Web users can't pull themselves away from the tube. YouTube, that is.
According to comScore's October Video Metrix, which looks at online video viewing trends, Americans watched a total of 42.6 billion videos (a new record!), up almost 3 million since September. comScore also found that during October, 184 million people (86.2 percent of the total number of viewers) watched an average of 21.1 hours of online videos.
comScore defines videos as "any streamed segment of audiovisual content, (both progressive downloads and live streams)," but pointed out that segmented content, such as a TV episode that's broken up by ads, is counted per segment instead of per episode. This means that a single show could be counted as four videos, which may make the total number of videos viewed somewhat inflated.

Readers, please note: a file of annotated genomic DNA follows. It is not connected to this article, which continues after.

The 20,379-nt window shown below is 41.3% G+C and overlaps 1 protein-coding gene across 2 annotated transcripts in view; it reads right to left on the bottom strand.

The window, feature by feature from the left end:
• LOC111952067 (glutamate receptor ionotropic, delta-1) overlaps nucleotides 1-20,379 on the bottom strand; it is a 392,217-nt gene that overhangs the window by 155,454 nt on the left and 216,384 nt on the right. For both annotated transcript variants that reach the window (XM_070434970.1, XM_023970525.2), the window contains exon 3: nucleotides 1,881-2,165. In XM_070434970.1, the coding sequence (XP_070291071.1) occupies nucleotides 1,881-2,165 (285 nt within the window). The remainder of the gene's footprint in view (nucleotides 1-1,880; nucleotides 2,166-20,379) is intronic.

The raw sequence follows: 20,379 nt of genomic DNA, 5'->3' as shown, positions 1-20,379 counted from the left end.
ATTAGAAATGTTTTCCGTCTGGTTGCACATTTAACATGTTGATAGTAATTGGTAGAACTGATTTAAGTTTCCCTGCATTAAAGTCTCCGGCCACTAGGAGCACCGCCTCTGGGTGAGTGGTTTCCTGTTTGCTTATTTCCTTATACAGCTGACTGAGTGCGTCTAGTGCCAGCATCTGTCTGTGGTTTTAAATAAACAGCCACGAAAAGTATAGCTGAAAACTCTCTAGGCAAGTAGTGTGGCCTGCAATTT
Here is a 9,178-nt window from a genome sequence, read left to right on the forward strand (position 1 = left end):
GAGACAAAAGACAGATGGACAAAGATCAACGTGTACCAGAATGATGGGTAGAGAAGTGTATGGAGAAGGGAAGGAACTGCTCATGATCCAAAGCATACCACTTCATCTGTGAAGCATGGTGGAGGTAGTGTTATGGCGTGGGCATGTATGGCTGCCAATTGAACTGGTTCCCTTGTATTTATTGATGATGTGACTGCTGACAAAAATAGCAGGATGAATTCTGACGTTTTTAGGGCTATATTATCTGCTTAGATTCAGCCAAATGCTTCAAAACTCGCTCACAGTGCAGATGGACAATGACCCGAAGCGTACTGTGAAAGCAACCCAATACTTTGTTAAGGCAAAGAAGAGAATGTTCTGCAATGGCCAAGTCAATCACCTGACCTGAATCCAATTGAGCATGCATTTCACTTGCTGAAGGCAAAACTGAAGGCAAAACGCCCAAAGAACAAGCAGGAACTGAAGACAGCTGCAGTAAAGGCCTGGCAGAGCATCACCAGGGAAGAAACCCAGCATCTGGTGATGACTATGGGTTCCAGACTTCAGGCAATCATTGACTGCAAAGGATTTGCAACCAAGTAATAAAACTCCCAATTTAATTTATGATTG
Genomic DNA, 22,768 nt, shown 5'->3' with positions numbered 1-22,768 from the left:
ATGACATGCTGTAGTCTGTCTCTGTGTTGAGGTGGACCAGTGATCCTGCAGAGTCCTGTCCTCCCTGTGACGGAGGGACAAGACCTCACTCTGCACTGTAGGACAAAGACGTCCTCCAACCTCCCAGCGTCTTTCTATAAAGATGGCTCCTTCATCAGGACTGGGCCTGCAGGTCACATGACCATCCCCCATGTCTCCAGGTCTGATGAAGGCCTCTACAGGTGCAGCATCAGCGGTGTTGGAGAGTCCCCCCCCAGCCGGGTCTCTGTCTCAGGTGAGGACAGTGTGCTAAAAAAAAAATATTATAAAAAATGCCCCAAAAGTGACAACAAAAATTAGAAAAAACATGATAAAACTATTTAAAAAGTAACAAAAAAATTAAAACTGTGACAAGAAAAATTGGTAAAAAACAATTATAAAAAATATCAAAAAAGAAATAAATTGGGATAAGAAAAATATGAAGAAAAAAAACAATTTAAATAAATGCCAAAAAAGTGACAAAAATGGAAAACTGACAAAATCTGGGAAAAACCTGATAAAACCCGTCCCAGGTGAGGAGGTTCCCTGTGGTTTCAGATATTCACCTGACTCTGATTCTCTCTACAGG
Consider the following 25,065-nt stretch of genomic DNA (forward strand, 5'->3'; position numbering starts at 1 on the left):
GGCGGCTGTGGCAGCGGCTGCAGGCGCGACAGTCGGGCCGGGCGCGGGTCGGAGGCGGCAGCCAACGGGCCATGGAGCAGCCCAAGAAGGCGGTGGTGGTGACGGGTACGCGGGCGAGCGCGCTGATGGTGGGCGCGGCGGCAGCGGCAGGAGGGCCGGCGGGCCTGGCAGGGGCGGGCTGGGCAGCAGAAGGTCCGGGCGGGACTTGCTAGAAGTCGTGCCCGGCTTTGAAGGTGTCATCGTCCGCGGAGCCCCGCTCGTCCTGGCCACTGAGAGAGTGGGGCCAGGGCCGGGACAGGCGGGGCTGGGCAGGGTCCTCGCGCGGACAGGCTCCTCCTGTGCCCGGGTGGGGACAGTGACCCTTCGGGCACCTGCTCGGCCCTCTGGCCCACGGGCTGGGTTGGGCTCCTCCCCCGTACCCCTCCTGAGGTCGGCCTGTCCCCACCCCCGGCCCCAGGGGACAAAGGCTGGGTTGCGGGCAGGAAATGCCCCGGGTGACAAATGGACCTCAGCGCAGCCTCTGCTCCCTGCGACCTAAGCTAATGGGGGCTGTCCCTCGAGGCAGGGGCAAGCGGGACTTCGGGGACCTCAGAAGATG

That said, there was one clear winner in the online video wars. The leading site (see slideshow to find out which) racked up over 160 million unique views during October. The runner-up trails this site by 100 million views.
Regardless of where you're watching, online video viewership is growing fast. A separate comScore study from early 2011 showed that the number of videos viewed increased by a stunning 75 percent between December 2008 and December 2010.
While they may be watching a large number of videos, people don't seem to be particularly engaged with them. The duration of the average online content was five and a half minutes, according to comScore's October report; but according to BizReport, 60 percent of viewers will click away from a video after two minutes, and 20 percent will stop watching after just 10 seconds.
See the most popular places on the web to watch online videos in our slideshow (below).